Besides hours in the studio every day, I spend the rest of the time I had helping out with directing the music video. My favorite scene to direct was when we had to wake up at 4:00 AM to catch the sunrise at a river stream with a gorgeous background filled with crops at this beautiful, tiny village. We had three performers on three different boats in a certain formation. I was on the phone receiving director directions from Yoshi, the director of cinematography, so I can forward those directions in Khmer to the boat drivers and the performers while trying to keep up with the boats from shore. It was messy and was very challenging, but it showed me what it takes, and the passion required to make a film. 

My passion for music and filmmaking has always been very obvious, but being on this set, and doing it with the professionals really elevated that passion, one step higher. As I stated in the interview with Shellie Karabell from Forbes, I really want to combine my three passions, which are marine biology, filmmaking, and music, and I think this experience just brought me one step closer to persuing my passions.

Behind the Music: A Look at Female Musicians

In literacy, we were studying about different issues with gender inequality. We got to do research, interviews, and dive deeper into specific topics that we are passionate about; I chose music. In my writing (link here), I got inspirations from a New York Times article, which led me to investigate about why male artists are being listened to more than female artists. I also went three days, listening to only female artists, and I documented what happened, and the effects it had on me, in my writing. Again, click on this hyperlink here if you are interested in reading my article.
 
 

Women in STEM | Sylvia Earle

In physics, from the 17th to the 25th of January, we spent time diving deeper into women in Science Technology Engineering and Math (STEM). I was researching about a marine biologist named, Sylvia Earle, and this is a short profile I wrote about her.

Sylvia Earle is a marine biologist, adventurer, and author. She was born on August 13th, 1935 in a small called Gibbstown in New Jersey, United States. At the age of 20, Sylvia graduated from Florida State University, majored in botany and mastered it the following year. She, later on, got a Ph.D. degree in phycology in 1966. Three years later, Dr. Earle published the Phaeophyta of the Eastern Gulf of Mexico, where she had to study over 20,000 samples of algae. Sylvia is most well known for her report about marine algae, her books and documentaries about ocean pollution and overfishing, and her recording breaking dive that took place in Oahu, Hawaii in 1979.

Using an atmosphere diving suit (ADS) called JIM, Sylvia set the record of the deepest untethered dive at the depth of 381 meters (1250 feet) with a whopping dive duration of 2 hours. The JIM suit was a suit built to maintain the internal pressure no matter what the external pressure is. Sylvia described what she saw as “a forest of corals that looked like giant bed springs,” and she was fascinated by all the bioluminescence down at the seabed. Besides that, Sylvia was a “pioneer” of self-contained underwater breathing apparatus gear (SCUBA) by being one of the first people to dive using SCUBA gear and she’s diving now. At the age of 82, Dr. Earle is still diving all over the world and since the record-breaking dive, she had been going back to visit that site several times. Throughout her life, she’d clocked in about 7000 hours of total dive time and still rising. That is equivalent to about 292 days of diving.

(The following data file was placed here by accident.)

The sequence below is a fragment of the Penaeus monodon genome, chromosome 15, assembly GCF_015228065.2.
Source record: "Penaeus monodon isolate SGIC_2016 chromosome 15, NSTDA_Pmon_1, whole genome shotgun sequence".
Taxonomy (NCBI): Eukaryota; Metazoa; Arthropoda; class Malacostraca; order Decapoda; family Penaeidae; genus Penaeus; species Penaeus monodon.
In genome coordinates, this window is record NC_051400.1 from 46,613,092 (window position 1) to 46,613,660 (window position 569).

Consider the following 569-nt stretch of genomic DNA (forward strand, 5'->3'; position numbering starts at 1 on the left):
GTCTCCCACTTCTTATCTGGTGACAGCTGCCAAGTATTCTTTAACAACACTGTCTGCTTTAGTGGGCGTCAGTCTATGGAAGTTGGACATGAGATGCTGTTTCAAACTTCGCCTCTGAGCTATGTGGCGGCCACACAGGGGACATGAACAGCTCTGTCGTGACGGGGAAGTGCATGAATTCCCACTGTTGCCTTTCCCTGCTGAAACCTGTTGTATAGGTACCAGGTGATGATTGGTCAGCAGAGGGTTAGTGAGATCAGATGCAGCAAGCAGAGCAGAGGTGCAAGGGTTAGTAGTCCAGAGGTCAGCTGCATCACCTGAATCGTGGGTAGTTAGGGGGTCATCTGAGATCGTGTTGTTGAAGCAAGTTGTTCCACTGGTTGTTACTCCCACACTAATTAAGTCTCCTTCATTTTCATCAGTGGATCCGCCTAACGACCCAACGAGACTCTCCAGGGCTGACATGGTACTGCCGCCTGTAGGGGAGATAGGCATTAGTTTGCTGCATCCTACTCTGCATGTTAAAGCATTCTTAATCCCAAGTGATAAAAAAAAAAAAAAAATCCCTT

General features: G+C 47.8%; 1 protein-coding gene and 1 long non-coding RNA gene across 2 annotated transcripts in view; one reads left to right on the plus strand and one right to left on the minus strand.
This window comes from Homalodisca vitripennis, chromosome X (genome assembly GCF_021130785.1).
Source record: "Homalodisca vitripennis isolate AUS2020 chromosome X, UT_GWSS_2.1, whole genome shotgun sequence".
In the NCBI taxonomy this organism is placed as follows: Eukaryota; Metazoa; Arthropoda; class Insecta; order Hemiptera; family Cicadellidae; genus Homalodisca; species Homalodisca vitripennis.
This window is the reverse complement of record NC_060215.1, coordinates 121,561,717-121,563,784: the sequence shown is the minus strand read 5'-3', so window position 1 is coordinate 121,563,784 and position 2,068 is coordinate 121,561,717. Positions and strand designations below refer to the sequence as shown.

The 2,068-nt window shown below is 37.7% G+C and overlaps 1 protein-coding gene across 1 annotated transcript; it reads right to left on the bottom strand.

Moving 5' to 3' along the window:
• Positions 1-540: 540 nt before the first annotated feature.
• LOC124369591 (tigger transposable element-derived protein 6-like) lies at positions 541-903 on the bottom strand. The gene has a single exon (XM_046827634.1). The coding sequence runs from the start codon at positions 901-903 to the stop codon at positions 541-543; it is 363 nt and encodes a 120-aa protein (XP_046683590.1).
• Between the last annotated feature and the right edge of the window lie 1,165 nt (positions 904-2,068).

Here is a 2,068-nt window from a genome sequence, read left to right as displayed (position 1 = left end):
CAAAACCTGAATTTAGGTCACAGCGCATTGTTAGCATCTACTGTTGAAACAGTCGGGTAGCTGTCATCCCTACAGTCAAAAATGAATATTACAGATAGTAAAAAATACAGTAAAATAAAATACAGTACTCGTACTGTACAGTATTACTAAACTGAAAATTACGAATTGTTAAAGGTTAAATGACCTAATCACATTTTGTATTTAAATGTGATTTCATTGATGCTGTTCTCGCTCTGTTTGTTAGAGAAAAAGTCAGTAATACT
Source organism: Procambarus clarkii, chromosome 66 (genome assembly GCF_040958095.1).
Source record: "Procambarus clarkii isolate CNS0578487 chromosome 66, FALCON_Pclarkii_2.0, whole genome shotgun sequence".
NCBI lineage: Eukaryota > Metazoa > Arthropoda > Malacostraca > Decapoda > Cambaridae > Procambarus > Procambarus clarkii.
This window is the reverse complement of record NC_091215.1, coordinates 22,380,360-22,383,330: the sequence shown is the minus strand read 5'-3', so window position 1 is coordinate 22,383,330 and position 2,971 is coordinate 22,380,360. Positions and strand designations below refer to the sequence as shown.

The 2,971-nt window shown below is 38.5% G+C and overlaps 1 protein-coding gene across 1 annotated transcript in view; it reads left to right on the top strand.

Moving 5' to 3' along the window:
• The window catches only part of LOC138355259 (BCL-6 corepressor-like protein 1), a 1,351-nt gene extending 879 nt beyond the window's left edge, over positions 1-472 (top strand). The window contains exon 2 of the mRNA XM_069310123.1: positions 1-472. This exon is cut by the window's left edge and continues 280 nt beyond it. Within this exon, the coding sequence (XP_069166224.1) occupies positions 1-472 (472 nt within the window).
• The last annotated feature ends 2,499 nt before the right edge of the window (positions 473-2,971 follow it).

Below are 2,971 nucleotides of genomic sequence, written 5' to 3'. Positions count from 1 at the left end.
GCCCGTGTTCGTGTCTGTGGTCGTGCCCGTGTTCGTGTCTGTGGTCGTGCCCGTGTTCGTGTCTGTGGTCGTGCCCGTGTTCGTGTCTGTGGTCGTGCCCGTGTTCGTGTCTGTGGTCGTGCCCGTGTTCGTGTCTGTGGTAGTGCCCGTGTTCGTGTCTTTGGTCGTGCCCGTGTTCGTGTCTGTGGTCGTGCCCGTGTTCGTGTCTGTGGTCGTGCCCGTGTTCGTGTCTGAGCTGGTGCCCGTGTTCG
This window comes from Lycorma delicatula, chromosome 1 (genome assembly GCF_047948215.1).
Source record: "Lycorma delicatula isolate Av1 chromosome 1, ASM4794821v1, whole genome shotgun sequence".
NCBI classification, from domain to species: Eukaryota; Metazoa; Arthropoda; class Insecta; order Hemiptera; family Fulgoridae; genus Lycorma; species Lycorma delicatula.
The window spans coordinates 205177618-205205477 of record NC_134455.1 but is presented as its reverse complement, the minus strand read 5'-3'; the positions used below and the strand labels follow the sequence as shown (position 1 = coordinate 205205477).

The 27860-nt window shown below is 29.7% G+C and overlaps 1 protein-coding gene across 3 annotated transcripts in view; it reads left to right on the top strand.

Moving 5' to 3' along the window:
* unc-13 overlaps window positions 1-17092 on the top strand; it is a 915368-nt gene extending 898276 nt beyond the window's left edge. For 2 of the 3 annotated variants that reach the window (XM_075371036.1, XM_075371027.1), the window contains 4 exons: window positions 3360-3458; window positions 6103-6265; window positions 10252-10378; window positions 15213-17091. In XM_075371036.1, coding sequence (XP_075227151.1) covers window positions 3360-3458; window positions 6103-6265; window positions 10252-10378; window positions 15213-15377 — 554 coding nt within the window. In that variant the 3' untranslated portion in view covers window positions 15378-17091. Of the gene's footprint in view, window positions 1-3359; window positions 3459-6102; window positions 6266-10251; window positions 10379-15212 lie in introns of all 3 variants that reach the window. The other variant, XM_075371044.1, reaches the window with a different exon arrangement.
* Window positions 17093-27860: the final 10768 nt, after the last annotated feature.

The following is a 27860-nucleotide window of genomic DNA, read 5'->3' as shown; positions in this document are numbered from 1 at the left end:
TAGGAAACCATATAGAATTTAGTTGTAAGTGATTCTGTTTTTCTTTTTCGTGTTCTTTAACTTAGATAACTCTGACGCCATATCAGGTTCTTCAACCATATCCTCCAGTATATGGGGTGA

Her passion for deep dives also led her to develop deep-water submarines. Back in 1970, Sylvia led a crew of women to live in her submarine and conduct research for two weeks underwater at the depth of 15 meters (50 feet). Sylvia spent more than 1,000 hours (42 days) of research time underwater and again, she’s still out there, today, doing it.

With all the experiences she had doing research and diving, Sylvia realized that there are problems that the ocean is facing, and she took actions toward that. Sylvia founded Mission Blue, which is an organization and also a movement to get people to explore and protect the ocean. She was also involved in several documentaries like Sea of Life, México Pelágico, A Seal’s Life and Mission Blue. She gave a Ted Talk back in 2009 to get people to see the beauty of the ocean and help protect it.

Because of the great work she’d been doing for our ocean, Sylvia had been recognized for it and gotten several awards. Back in the year 2000, Sylvia was honored the National Women’s Hall of Fame. In 2009, after her speech called “My wish: Protect the ocean”, she was one of the three TED Award winners.

SCUBA diving is a sport, and most sports are dominated by men. Sylvia Earle was one of the few pioneers of sports, and that broke the gender barrier of “sports aren’t for women.” Besides that, Sylvia was, and still is involving in STEM, which is a field where it is dominated by men. Her braveness, passion, and work should be recognized all around the globe.

Urban and Contemporary Art in Cambodia

Following the White Building project I did, I was involved in an art exploration, but more specifically urban and contemporary art. Throughout the seven weeks, we spent time reading about contemporarry art, watch documentaries about different art projects from all over the world, and my favorite part, listen to the different types of music that my colleauges listen to. Besides that, I did a few projects like making a magazine cover, landscaping my own city,  making a flyer, and the biggest project out of all of them, a mural about any current issues. I worked with three of the Liger Marine Research Team members to come up with a mural that addresses problems like plastic pollution, climate change and how it affects the ocean. 

Trash are falling into the ocean like raindrops. Animals are dying from mistakenly eating plastic. Corals are being bleached, and eventually die. These are issues that needs everybody’s help to be solved.

The White Building (Bodeng) Exploration